Faction imbalance is definitely something that’s contributing to the lengthy queue times. That said, we agree that allowing Horde vs Horde and Alliance vs Alliance Random BG’s isn’t a great answer. We’ll do it if it’s absolutely necessary (Rated BG’s allow for same-faction battles for exactly this reason), but we’re going to look at all other options first.
Honestly, even if we can’t find another good answer, we’re not sure queue times are so bad, at least at the moment, that same-faction Random BG’s would be worth it. Horde vs Alliance, Orcs vs Humans, Elves vs Trolls etc. has long been a strong core of the Warcraft universe. We want queue times to be faster for everyone, but we also don’t want to lose that.
Err… guys? It’s a goddamn random BG. Nobody cares. Horde have been battling Horde in Arena and Rated Battlegrounds (gasp!) for years. It would not be at all difficult to provide lore-based justifications for this combat. I mean, the Horde is fighting the “Iron Horde” in the next expansion, for god’s sake. One team is Horde, the other consists of “Twilight Cultists.” One team is Alliance, the other is “Scarlet Crusaders.” There are literally dozens of viable factions introduced in each expansion that could make these fights make sense, if anyone at all really cared about the “strong core of the Warcraft universe” nearly 11 years since the release of Warcraft 3: Frozen Throne. And it’s not like they could not get that same Horde vs Alliance kick from, I dunno, the actual story as told by quests and such. World PvP could still be whatever.
There are few things worse in any game than having to wait out timers. Sure, some people pine for the days of 30-minute boat rides in EverQuest and such, but you could theoretically chalk that up to “immersion.” There really isn’t anything that can be said for BG queue timers; the whole thing is arbitrary from the start. I’d like to believe that we will see same-faction BGs from Blizzard sooner rather than later, but the hills people choose to die on are varied and nonsensical on the whole.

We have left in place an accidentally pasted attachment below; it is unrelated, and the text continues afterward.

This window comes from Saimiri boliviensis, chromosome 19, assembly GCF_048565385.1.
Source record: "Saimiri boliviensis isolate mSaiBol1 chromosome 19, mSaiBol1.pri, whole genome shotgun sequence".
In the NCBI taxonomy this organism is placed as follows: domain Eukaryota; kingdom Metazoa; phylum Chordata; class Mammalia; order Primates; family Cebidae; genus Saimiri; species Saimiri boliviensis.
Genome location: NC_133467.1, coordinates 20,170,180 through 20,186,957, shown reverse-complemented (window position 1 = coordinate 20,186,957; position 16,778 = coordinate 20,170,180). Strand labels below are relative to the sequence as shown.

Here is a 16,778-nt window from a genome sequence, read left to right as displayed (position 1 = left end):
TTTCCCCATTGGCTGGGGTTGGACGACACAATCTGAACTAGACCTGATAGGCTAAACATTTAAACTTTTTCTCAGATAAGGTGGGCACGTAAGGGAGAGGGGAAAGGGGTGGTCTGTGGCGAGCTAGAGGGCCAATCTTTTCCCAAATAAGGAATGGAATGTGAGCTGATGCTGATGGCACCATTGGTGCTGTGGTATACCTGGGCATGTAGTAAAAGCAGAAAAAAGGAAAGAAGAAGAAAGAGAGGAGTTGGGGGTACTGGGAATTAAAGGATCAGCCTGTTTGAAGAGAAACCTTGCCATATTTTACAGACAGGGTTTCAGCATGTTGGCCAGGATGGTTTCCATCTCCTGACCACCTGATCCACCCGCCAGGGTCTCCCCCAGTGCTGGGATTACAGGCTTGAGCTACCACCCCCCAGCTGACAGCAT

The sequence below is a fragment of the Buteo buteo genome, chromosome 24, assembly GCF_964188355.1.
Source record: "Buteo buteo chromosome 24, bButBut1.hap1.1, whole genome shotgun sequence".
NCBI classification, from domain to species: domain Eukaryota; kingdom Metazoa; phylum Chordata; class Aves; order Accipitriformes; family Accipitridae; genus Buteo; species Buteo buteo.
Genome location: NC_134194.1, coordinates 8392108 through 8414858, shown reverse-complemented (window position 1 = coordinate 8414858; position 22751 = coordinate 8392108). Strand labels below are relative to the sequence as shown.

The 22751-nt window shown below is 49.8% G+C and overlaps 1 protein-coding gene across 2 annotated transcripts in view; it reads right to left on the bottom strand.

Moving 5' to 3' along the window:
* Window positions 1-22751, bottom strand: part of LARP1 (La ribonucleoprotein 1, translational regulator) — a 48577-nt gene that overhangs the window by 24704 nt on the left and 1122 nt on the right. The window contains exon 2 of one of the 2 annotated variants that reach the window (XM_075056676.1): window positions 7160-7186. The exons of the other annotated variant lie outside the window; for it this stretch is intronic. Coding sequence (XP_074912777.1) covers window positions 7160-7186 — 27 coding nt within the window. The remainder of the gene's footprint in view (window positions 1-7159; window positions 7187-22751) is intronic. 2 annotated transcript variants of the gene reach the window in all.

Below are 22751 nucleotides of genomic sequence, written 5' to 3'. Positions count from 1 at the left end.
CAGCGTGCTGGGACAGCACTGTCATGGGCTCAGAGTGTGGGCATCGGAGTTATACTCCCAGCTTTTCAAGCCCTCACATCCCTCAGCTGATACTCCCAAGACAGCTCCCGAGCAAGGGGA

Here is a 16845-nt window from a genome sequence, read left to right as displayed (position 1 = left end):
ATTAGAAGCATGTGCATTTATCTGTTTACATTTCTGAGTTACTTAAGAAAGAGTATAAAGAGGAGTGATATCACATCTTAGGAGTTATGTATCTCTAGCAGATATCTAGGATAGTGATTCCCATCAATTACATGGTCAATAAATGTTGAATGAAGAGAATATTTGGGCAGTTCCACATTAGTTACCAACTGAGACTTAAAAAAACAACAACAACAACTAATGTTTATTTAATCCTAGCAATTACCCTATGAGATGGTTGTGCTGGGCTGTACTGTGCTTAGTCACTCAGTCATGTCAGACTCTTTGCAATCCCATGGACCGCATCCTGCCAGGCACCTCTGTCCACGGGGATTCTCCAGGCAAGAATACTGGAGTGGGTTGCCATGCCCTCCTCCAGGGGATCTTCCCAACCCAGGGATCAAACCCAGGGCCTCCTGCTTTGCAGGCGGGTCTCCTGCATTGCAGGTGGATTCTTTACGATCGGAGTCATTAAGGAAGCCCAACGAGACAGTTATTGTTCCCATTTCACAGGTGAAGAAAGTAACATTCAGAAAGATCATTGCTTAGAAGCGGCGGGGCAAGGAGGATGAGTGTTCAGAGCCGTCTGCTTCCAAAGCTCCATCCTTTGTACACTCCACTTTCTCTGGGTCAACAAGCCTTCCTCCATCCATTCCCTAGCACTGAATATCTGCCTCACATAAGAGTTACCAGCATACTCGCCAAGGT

Second item: fun with “Peace-decs” in EVE. While technically recycled, the article is interesting to me because it turns the traditional EVE “PvP sandbox” thinking on its ear.
For the uninitiated (which technically includes me as well), EVE has three security zones: hi-sec, low-sec, and null-sec. If you are out mining in high-sec, anyone who shoots you will get killed by space police within a few seconds. One way to get around that is for a PvP guild to “war-dec” your guild, which gives them the ability to shoot you without repercussion for as long as they pay the upkeep to the war-dec. What can you do? Nothing. Technically, you can quit the guild that has been war-dec’d or join an NPC guild or perhaps just not log on at all until the whole thing blows over. The developers likely hope that you either fight them or hire mercenaries to kill them or something of that nature. Or maybe they don’t particularly care.
This hypothetical “peace-dec” is the opposite of the war-dec: your guild pays a sum of money + upkeep costs to prevent another guild from being able to fire on you in hi-sec. Sounds fair, right? Holy shit though, watch the PvPers freak the hell out at the suggestion. For the inherent symmetry of the peace-dec thought experiment highlights how much of a non-sandbox the EVE universe might happen to be. I mean, is a sandbox a sandbox if other players dictate how you can play? It’s an interesting question. It’s also interesting seeing PvPers get mad at being threatened with the inability to play the game how they want to, when the existence of war-decs necessarily prevents PvE players from doing so. Why is turnabout not fair play?
In any case, the idea of a peace-dec is really growing on me, even for other games. For one thing, imagine the money-sink capability. Even if there were only a 5% chance of dying from a ganker, I’d imagine that 90%+ of the players would consider X amount of their earnings a worthwhile sacrifice for the peace of mind. Then, as you get more comfortable in your PvP ability, you can stop paying the upkeep and gain a greater profit for your skill, even if you are farming the same area. Plus, you could have instanced PvP for those who want fights they don’t have to look for. Who loses under this scheme, and why do we care about them?